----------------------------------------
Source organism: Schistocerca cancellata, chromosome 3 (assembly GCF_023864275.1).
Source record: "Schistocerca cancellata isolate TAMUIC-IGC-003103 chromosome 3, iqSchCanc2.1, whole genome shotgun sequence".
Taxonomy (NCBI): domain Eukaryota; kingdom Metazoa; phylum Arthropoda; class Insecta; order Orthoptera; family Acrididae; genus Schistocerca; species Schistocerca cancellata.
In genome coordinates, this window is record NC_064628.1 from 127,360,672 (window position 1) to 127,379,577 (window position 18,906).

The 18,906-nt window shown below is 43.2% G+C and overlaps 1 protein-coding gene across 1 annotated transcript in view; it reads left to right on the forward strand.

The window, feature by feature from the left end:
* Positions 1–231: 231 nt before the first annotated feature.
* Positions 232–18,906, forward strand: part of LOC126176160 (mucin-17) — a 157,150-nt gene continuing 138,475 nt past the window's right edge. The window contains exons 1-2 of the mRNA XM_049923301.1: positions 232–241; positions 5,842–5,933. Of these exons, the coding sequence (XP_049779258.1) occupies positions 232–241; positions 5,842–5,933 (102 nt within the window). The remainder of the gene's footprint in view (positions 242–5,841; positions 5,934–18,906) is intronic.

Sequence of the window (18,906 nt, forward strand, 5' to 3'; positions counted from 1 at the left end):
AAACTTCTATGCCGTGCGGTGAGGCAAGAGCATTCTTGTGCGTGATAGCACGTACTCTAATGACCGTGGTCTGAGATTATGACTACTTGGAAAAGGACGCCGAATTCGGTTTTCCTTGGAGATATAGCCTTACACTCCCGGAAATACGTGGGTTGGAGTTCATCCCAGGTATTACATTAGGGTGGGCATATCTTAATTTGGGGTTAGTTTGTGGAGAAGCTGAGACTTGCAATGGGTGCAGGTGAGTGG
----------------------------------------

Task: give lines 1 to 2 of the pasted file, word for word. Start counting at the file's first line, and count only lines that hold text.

Source organism: Schistocerca cancellata, chromosome 3 (assembly GCF_023864275.1).
Source record: "Schistocerca cancellata isolate TAMUIC-IGC-003103 chromosome 3, iqSchCanc2.1, whole genome shotgun sequence".